Study underscores value of continuity in med student clerkships

A new study provides data for medical schools as they explore how best to structure third-year clinical training.

By — Posted Dec. 24, 2012

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Medical students allowed to work with the same patients and mentors throughout their clinical clerkships report higher satisfaction and demonstrate better clinical competency than peers trained with less continuity, says a study in the January 2013 issue of Academic Medicine.

Researchers at the University of California, San Francisco School of Medicine evaluated 563 students in three clerkship models with varying levels of continuity between 2006 and 2010. They found that students in all three programs preferred consistency during their clinical education. Those who participated in clerkships that offered more continuity scored higher than students in the block rotations on the clinical knowledge section of the U.S. Medical Licensing Exam Step 2, said the study, which was published online Nov. 16.

There has been debate in medical education for years about the third year of medical school and whether traditional clinical block rotations provide the best exposure and training for physicians, said lead study author Arianne Teherani, PhD.

“As the landscape of health care has changed, there has been a lot of discourse on the best level of continuity in clinical training in the clerkship year,” said Teherani, associate professor in the Dept. of Medicine at the UCSF School of Medicine.

Medical schools have experimented with structuring clerkships. The models studied at UCSF were: a year-long, longitudinal, integrated clerkship; a six-month hybrid clerkship; and traditional block rotations.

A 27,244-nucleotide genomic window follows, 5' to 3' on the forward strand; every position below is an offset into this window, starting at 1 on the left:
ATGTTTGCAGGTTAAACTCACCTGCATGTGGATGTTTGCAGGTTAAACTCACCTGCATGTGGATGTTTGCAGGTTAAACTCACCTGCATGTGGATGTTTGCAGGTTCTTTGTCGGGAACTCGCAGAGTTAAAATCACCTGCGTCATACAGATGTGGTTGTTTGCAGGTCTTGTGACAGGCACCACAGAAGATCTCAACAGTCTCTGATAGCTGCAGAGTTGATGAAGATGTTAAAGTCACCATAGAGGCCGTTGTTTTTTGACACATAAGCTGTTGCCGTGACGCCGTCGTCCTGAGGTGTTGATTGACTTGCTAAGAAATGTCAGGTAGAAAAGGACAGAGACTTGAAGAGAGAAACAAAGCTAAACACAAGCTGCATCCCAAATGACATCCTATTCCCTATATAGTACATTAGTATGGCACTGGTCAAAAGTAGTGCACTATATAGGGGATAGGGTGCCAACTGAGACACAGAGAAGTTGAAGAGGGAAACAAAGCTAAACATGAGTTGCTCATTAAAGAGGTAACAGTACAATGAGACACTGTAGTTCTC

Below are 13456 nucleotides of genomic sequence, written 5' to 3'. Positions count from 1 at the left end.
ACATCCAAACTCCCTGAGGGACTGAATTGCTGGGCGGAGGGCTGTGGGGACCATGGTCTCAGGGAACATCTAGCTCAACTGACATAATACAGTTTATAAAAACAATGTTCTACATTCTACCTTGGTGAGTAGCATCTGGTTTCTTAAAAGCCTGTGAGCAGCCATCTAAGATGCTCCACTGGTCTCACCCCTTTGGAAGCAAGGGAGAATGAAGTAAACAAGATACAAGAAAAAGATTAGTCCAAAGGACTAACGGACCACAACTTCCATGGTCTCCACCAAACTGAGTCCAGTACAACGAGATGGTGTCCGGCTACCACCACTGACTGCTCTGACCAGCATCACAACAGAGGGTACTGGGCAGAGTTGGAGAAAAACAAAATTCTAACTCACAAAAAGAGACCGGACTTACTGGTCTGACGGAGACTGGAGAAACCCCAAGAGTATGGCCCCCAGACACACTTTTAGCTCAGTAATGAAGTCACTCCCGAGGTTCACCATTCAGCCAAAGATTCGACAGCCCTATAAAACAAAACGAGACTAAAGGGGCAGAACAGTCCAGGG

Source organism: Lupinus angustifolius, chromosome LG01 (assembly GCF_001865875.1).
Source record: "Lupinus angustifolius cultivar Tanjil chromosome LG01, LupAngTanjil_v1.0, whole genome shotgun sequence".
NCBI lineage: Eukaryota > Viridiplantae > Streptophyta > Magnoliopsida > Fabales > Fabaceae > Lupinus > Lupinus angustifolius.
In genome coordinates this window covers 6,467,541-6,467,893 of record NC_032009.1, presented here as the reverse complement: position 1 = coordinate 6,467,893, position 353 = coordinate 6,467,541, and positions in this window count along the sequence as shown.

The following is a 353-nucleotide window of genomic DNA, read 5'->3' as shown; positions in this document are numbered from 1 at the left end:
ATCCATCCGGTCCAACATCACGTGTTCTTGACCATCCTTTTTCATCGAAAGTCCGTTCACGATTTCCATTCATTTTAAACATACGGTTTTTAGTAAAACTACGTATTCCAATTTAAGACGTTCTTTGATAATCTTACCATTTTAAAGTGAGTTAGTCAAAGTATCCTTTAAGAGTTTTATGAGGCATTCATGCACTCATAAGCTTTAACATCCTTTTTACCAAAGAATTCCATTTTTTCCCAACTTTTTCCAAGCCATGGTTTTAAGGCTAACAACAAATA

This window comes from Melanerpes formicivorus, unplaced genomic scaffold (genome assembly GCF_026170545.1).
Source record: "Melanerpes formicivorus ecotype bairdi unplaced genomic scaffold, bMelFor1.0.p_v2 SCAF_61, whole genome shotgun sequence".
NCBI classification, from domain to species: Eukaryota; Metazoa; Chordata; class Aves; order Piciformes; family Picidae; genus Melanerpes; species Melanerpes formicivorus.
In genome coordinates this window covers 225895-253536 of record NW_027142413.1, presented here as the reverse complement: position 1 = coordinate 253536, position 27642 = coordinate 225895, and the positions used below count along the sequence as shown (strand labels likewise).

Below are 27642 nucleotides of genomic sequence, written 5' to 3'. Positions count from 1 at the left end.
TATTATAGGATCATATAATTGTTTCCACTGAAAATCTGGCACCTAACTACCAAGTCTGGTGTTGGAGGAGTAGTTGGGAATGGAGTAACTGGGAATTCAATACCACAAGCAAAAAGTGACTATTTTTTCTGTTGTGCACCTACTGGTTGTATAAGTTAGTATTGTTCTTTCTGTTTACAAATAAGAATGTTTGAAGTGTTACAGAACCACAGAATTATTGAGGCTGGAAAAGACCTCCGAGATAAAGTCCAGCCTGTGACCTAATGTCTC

In both the longitudinal and hybrid programs, students worked with the same faculty advisers in core specialties and maintained a panel of patients representing a wide spectrum of medical conditions throughout the clerkship. In the block rotations, students changed specialties, mentors and patients every few months.

Students in the longitudinal integrated clerkship rated several aspects of their training higher than the other students, including faculty teaching, faculty observation of clinical skills, feedback and the clerkship overall. They also reported observing more positive role modeling of behaviors and had more patient-centered experiences.

“The issue of increasing continuity is one that has had a lot of discussion. This study is helpful in having some data to compare different models,” said Carol A. Aschenbrener, MD, chief medical education officer with the Assn. of American Medical Colleges.

Longitudinal clerkships allow students to develop relationships with patients, mentors and faculty. Increased continuity also will help as schools move toward assessing students’ competency, she said. Faculty members can mentor students over extended periods, provide feedback and observe their improvement.

“That assessment is a complex process, but it is facilitated by having continuity,” Dr. Aschenbrener said. “One of the things we really want to cultivate in the learning environment is a culture of safety — so that students feel comfortable saying ‘I don’t know how to do that.’ ”

Teherani said she hopes the study will help inform more schools about the importance of continuity. But there are challenges for schools in implementing longitudinal clerkship opportunities. Such programs require training sites with multiple specialties and physicians who can spend more time with students, she said.

UCSF School of Medicine recently launched two new longitudinal integrated clerkship programs in Fresno and Oakland, Calif., that will accommodate more students.

Dr. Aschenbrener said increasing continuity in clerkship training is part of a larger re-evaluation of how medical education is structured.

“We are more and more realizing that we need to think about the process of preparation of physicians, not in several buckets — medical school, residency, fellowship. We need to think about the quality of the experiences,” she said. “It’s not about how many courses you take. It’s about the quality of the experiences that you have.”

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External links

“Outcomes of Different Clerkship Models: Longitudinal Integrated, Hybrid, and Block,” Academic Medicine, published online Nov. 16 (link)

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